The role of physician associates is under the spotlight again after it was revealed that they have been used in senior roles at Birmingham Children’s Hospital.
Physician associates (PAs), who were introduced nationally in 2003 to support doctors, have worked as the responsible clinician in Birmingham Children’s Hospital’s liver unit, with a consultant on call.
Medics across a third of the country seek specialist advice from the liver unit at Birmingham Children’s Hospital, and it has been revealed that the PA at the unit advised doctors who contacted the hospital.
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More work is needed to define the role of PAs and the training pathways, the Royal College of Paediatrics and Children’s Health (RCPCH) has said after its members raised concerns, while the British Medical Association, the doctors’ union, said recruitment of PAs should be delayed until proper regulation and supervision is established.
The trust in charge of Birmingham Children’s Hospital has said its PAs do not work in isolation.
Physician associates are not doctors – normally, they have science degree and will have completed a post-graduate two-year qualification. They cannot prescribe medication.
PAs have been in place at Birmingham Children’s Hospital for a decade. Records show some PAs on the hospital’s tier two rotas, which are normally staffed by registrars – senior doctors.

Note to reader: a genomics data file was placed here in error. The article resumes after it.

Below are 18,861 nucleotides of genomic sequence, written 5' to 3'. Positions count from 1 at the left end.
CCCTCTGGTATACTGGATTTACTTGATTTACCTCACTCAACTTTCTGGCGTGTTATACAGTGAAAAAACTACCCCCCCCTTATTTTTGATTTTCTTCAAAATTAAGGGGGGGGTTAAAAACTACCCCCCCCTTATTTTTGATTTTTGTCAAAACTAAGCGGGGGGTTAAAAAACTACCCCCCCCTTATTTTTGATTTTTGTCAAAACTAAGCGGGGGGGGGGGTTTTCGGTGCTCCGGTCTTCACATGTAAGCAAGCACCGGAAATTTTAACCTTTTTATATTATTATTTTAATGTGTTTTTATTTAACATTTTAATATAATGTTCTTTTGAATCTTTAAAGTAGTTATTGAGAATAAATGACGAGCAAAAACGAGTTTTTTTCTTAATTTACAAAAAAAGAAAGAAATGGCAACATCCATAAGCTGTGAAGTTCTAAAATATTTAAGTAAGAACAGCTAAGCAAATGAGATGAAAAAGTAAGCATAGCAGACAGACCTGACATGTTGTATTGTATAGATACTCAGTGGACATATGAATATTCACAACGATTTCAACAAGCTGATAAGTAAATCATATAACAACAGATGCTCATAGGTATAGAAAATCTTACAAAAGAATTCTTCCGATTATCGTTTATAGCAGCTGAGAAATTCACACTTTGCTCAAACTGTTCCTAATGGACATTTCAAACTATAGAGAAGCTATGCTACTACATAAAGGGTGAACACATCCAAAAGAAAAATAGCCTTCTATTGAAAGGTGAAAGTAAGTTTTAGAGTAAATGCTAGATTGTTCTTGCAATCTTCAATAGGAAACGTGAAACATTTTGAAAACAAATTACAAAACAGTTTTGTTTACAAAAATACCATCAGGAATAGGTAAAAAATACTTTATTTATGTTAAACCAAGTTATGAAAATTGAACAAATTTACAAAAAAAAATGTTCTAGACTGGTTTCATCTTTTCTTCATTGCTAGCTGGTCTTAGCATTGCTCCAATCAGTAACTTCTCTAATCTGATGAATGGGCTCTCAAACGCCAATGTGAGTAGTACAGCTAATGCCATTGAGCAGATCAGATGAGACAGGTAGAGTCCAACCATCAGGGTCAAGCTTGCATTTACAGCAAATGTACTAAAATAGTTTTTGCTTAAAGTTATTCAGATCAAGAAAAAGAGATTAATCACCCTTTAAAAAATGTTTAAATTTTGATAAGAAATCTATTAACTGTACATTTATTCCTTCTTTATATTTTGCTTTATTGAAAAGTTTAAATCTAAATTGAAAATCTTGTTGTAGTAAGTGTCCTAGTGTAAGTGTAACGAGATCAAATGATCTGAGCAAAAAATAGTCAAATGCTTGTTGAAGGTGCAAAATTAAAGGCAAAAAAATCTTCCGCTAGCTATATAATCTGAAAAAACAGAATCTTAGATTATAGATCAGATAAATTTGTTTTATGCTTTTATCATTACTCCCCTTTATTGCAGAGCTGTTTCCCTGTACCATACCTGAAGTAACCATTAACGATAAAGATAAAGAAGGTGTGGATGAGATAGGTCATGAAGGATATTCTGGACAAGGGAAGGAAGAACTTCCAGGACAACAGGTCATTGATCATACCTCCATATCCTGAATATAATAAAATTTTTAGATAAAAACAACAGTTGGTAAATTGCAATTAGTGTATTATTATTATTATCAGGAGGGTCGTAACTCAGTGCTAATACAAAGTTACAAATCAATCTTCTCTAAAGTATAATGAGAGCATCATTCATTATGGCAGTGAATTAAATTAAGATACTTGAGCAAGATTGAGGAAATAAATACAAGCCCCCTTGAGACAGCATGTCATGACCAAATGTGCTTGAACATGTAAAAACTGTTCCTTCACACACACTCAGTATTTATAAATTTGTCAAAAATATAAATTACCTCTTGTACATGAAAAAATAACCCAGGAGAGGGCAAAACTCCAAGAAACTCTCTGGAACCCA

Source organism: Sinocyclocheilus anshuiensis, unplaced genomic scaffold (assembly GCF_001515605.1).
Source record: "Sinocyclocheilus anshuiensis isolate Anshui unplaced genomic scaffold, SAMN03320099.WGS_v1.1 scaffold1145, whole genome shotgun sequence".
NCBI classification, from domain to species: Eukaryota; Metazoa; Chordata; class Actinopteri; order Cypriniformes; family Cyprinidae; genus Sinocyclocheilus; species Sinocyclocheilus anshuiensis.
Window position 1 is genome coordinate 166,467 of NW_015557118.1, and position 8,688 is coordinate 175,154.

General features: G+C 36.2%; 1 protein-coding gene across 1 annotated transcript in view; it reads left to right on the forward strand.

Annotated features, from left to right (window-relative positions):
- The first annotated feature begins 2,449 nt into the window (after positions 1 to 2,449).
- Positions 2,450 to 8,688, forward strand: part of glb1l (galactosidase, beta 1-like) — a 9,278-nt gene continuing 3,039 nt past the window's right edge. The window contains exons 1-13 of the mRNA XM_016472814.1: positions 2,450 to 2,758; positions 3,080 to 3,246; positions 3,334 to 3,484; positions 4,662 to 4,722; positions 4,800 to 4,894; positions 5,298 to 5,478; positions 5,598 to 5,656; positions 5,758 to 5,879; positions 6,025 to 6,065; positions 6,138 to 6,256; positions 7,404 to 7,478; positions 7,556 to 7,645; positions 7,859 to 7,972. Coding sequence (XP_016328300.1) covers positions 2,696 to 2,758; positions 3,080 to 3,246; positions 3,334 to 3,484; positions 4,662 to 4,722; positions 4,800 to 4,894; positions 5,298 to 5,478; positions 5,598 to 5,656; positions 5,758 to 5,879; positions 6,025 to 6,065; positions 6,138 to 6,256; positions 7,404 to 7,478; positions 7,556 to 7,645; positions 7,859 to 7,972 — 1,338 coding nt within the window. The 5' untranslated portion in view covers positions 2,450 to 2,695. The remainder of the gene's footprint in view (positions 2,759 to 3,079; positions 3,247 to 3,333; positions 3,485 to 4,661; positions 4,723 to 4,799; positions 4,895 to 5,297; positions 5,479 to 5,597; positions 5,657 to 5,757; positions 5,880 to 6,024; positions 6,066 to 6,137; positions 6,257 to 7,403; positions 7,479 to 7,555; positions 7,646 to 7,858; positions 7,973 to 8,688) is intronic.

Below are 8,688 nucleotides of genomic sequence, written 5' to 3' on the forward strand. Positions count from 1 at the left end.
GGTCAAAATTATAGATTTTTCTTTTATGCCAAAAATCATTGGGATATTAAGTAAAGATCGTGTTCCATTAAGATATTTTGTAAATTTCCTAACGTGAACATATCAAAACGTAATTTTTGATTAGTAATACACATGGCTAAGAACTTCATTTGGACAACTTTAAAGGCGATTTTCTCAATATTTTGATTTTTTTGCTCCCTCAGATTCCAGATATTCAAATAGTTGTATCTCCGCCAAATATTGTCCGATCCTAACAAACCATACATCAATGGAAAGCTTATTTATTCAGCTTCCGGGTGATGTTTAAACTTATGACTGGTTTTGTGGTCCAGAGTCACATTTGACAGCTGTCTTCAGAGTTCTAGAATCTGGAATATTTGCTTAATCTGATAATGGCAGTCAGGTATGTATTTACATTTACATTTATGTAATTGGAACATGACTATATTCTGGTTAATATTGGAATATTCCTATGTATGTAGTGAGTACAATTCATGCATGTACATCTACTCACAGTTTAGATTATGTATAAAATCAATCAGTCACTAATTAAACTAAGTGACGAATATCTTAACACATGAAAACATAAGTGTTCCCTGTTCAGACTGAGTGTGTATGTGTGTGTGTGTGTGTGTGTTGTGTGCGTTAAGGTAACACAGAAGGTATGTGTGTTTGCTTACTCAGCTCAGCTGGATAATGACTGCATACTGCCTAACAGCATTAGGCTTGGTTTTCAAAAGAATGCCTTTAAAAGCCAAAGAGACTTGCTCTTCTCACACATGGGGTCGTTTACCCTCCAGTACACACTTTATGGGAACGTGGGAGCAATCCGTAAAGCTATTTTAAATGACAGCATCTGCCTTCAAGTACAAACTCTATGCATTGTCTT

The hospital’s trust said it normally takes about three years for a PA to be added to a tier two rota and the decision to allow them to give advice to other centres would depend on their competency.
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The trust’s chief medical officer, Dr Fiona Reynolds, said the safety of patients would not be compromised, adding: “Although small in number, [the PAs] skills and dedication to offering the best for our patients complements that of their colleagues in all fields – all of which are hugely valued by our trust.”
The Department of Health and Social Care announced in July that it plans to increase the number of PAs across the country to 10,000 by 2037.
The government is planning to bring in regulations for PAs by the end of 2024, as the role is currently unregulated.